The noticeable shift in interior design practice towards understanding issues of emotional and cultural intelligence offers opportunities for educational programs to provide industry change by increasing the levels of emotional and cultural intelligence of emerging interior design practitioners. The use of intercultural competence (ICC) as part of critical professional training in many fields aligns to the aforementioned idea, as ICC seeks to understand how professionals functionalize their understandings of cultural differences into solutions that are appropriate for their end-users. The hypothesis is that it is possible to change students’ ICC through strategic course-level curriculum intervention. Based on this hypothesis, this paper reports the results of an academic intervention intended to increase interior design students’ intercultural competency. The intervention engaged students enrolled in an undergraduate, theory-based lecture course in learning experiences related to community spaces, social justice, global issues of design, and sustainability, intended to improve ICC levels. The research design utilized the proprietary Intercultural Development Inventory (IDI) survey as a pre- and post-test instrument to measure ICC levels before and after the intervention. Results, utilizing a chi-square analysis of data, revealed a significant ICC change at the individual level. Specifically, data indicate the interventions 1) gave students a deeper understanding and insight of their culture and cultural norms; and 2) allowed for significant positive movement along the IDI continuum. The results indicate a positive relationship between course-level curriculum interventions and ICC levels, which supports the hypothesis that it is possible to change students’ ICC through strategic academic intervention.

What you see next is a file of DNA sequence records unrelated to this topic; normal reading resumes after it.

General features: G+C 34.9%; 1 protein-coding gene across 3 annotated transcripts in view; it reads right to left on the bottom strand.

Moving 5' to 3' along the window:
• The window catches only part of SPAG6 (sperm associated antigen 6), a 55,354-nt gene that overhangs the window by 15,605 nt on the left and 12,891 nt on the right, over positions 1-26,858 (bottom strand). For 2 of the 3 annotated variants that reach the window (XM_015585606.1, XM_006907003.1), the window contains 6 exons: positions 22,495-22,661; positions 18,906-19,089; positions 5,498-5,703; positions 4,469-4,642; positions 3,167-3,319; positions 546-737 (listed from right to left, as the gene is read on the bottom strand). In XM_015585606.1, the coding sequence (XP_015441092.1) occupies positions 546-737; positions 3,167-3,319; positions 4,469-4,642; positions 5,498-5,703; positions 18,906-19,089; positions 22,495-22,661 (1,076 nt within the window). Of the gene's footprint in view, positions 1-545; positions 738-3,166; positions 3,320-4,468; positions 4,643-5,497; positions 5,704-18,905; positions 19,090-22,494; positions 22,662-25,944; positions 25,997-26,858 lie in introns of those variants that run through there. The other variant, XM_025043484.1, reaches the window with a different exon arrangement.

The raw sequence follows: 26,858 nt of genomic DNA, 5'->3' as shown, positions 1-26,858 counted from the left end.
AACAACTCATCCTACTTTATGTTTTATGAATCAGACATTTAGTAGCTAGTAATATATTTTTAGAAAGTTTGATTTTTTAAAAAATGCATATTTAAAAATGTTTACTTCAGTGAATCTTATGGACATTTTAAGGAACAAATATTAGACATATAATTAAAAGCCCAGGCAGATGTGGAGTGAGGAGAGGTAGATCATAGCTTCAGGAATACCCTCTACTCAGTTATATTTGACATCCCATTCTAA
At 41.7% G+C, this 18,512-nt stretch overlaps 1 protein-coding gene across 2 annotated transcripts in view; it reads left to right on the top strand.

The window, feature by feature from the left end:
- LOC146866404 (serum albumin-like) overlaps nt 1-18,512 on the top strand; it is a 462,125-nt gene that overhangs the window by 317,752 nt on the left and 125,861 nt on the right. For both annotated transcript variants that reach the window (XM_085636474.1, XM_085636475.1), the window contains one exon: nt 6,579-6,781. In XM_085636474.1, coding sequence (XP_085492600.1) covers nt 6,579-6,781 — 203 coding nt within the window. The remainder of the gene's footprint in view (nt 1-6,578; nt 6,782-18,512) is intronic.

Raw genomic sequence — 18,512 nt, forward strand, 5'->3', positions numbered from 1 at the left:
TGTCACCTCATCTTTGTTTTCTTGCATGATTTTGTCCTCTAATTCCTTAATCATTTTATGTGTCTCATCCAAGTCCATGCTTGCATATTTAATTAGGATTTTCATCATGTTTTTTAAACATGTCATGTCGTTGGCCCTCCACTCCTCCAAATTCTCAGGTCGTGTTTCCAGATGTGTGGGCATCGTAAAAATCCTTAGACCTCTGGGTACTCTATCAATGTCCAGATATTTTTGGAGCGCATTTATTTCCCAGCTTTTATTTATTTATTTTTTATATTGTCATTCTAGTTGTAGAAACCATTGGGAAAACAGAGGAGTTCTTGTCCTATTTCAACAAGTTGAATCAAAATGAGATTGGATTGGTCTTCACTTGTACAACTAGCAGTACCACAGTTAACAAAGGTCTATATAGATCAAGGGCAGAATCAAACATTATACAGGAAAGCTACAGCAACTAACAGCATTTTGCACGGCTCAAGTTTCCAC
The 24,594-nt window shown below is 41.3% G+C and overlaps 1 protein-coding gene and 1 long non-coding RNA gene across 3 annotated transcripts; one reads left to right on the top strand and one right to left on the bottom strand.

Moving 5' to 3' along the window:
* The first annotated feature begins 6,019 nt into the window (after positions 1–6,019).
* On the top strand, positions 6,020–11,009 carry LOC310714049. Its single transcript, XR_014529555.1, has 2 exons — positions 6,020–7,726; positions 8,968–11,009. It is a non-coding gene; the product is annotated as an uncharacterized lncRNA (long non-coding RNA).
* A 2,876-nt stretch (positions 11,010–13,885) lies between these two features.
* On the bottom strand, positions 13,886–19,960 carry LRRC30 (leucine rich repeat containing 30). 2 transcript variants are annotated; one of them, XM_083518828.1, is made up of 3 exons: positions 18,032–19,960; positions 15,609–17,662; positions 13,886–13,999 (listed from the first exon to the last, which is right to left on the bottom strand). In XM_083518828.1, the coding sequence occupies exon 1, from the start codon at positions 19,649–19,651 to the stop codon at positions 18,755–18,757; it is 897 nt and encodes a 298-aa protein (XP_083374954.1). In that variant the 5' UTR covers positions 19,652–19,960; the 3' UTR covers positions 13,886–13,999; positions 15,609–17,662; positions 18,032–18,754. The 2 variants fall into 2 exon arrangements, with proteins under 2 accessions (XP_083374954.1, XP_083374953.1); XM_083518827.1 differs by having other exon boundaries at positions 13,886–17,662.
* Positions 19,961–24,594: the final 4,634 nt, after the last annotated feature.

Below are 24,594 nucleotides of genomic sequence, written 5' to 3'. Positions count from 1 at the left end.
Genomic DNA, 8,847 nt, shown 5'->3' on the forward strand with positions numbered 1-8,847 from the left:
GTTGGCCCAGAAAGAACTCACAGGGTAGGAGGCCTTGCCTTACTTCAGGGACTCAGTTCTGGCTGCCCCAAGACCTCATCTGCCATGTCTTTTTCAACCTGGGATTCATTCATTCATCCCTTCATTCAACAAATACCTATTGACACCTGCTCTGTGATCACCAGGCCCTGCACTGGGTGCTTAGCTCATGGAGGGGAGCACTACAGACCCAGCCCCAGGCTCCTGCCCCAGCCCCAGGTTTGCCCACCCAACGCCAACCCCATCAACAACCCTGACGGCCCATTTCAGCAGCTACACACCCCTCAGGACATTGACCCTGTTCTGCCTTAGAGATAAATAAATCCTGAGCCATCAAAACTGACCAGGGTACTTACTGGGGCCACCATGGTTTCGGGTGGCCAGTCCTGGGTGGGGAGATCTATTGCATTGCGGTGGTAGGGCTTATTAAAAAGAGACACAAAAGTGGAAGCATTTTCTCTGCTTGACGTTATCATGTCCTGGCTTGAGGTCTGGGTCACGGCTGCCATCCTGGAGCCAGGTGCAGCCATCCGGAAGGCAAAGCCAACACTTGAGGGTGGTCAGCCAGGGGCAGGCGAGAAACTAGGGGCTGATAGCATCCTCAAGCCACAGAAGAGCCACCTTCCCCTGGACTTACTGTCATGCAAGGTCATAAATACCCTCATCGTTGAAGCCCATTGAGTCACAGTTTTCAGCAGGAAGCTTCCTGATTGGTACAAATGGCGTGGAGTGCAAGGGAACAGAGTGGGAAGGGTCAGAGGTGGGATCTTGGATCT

PresentersTaneshia W. Albert
Assistant Professor, Consumer and Design Sciences, Auburn University, Alabama, United States Lindsay Tan
Intercultural Competency, Interior Design, Interior Design Education, Intercultural Development Inventory